Addiction “hijacks” the brain – that is, the chemicals in drugs often mimic those in the brain, causing the brain to produce more of the neurotransmitter dopamine (the “feel good” chemical). When this occurs, previous priorities often go out the window, and all a person can think about is bringing back those good feelings again – which involve using the substance again. If you’ve struggled with addiction in the past, you may have done or said some things you can’t even remember – for many people, recovery means learning of the lies, stealing, manipulation, and abuse that occurred when substances were involved. As one can imagine, these types of behaviors are a sure-fire way to break some valuable bonds between friends and family.
If you’re currently in addiction recovery, you have made it to a place where pain can heal and true transformation can take place. It will take some time, but it is possible to build those connections back with those you’ve hurt in the past. A lot of it does have to do with them being ready to forgive and move forward – but there are several steps that you can take on your part.
- Take responsibility – part of recovery means understanding and accepting responsibility for the actions you’ve taken in the past. This can be difficult, but it’s important to express to your loved ones that you know and realize the extent to which you’ve harmed them.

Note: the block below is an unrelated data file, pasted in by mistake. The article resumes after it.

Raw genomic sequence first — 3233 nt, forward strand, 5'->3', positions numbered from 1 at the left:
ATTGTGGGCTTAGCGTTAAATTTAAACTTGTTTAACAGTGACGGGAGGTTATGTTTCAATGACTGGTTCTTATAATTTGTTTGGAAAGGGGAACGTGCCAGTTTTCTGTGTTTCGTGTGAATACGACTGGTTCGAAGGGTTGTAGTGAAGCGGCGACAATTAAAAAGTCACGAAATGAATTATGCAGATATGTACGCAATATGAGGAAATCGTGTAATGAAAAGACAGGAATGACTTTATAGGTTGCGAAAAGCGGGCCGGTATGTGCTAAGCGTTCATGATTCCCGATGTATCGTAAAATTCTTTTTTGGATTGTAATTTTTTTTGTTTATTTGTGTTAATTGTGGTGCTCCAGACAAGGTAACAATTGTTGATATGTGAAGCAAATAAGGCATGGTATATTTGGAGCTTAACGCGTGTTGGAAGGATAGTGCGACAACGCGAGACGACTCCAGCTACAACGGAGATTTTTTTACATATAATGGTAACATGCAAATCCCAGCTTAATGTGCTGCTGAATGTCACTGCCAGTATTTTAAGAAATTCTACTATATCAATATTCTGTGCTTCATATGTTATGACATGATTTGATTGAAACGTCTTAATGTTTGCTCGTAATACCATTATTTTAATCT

- Apologize – while an apology alone may not sound like it can do a lot, it really can. Sometimes people need to know that you feel remorse and that you would take the pain away if you could.
- Give them space – when a lot of damage has been done, sometimes what is needed most is time and space. If you’ve previously tried to recover and have been unsuccessful, your loved ones may not be trusting that this time things will be different. In this instance, your actions speak louder than words. Show them it’s different.
- Accept how they feel – your loved ones may have a lot of anger and hurt right now, and it’s important to accept those feelings from them.
- Work hard – one of the best ways to show your loved ones that you’re on the road to recovery for good is to show them slowly but surely, over time. Focus on your healing and growth. Attend meetings. Use the resources you have. The rest may fall into place later on.
Transform your life, inside and out as you find freedom from addiction. At Tree House Recovery in Orange County, California, we’re helping men create the sustainable changes necessary to build a sustainable recovery. Call us today for information: (855) 202-2138